Wofost version 6.0 is implemented in the EC Crop GrowthMonitoring System (CGMS) of the MARS project. CGMS uses daily weather data on a 50km x 50km grid. These data are interpolated from weather station data using a special developed procedure. Soil data are derived from the 1:1 Milion EC soil map.
The current version is WOFOST 7.1 and is available at ALTERRA (before SC-DLO):
A simplified version of WOFOST is used for crop growth simulation by the SWAP Soil Water Atmosphere Plant model.
An Updated System Description of the WOFOST Crop Simulation Model as implemented in the E.U. Crop Growth Monitoring System can be found at:
Hijmans R.J., I.M. Guiking-Lens, C.A. van Diepen, 1994. "WOFOST 6.0: User's guide for the WOFOST 6.0 crop growth simulation model". Wageningen, DLO Winand Staring Centre, Technical Document 12. 1994-146 pp.-48 figs.- 78 ref. ISSN 0928-0944
Kraalingen D.W.G. van, 1991. " The FSE system for crop simulation " Simulation reports CABO-TT 23, CABO-DLO, WAU-TPE Wageningen, 77 pp.
2.2 Development of WOFOST
WOFOST originated in the framework of an interdisciplinary study on the potential world food production by the Centre for World Food Studies (CWFS) in cooperation with the Wageningen Agricultural University, Department of Theoretical Production Ecology (WAU-TPE) and the DLO-Centre for Agrobiological Research (CABO-DLO, currently AB-DLO), Wageningen, the Netherlands. After cessation of CWFS in 1988, development of the model has been continued by the DLO Winand Staring Centre (SCDLO) in cooperation with AB-DLO and WAU-TPE.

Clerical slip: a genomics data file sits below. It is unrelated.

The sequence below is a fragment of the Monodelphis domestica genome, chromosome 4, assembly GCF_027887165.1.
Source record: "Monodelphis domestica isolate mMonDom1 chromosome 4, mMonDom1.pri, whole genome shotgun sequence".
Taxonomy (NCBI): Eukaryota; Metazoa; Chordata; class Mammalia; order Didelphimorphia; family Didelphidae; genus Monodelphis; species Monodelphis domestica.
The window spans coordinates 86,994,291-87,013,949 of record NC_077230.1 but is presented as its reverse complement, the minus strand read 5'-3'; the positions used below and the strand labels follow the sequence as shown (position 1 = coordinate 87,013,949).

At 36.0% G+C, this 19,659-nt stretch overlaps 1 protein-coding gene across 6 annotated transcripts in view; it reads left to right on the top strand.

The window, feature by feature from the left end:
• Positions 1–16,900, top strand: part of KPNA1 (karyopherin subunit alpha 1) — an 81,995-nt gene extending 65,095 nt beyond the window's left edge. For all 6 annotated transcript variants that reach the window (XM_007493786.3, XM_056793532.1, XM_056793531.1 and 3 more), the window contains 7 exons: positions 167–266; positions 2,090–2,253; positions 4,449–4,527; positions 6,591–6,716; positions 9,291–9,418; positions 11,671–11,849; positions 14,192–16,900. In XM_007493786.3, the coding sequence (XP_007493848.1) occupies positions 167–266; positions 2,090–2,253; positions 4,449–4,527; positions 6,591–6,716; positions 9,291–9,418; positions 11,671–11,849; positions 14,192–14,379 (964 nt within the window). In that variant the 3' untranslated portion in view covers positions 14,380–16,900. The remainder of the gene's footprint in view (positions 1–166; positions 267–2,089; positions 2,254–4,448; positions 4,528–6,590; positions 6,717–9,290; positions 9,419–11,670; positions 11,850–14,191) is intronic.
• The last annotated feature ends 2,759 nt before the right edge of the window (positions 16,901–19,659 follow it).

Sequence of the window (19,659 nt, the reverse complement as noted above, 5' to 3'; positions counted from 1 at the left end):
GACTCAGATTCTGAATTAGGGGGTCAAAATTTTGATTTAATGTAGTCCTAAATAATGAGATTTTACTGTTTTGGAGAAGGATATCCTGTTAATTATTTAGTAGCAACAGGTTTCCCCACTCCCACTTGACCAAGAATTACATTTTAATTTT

WOFOST is a member of the family of models developed in Wageningen by the school of C.T. de Wit. Related models are the successive SUCROS models (Simple and Universal CROp growth Simulator), ARID CROP, Spring wheat, MACROS and ORYZA1. The first WOFOST model has been documented by Wolf et al. (1986). Two of the successive model updates have been documented: version 3.0 by Rappoldt (1986) and version 4.1 by Van Diepen et al. (1988).
Documentation of the principles of WOFOST 6.0 is documented by Supit et al.(1994).
...These models all share the same principles and routines, however the submodels describing the soil water balance and crop nutrient uptake vary much in approach and level of detail.
WOFOST was originally developed as a crop growth simulation model for the assessment of the yield potential of various annual crops in tropical countries. ...
In addition to the mainstream of WOFOST versions several models have been elaborated on the basis of WOFOST 4.1. A typical example is the SWACROP2 model formed by linking the WOFOST crop module to the SWATRE soil water and transpirationrate model (Huygen, 1992). Groot (1987) simulated the nitrogen dynamics in crop and soil. Poels and Bijker (1993) developed the model TROPFOR to simulate growth and water use of tropicalrainforest by adapting WOFOST 4.1. De Ruijter et al. (1993) adapted WOFOST for simulating tulip growth.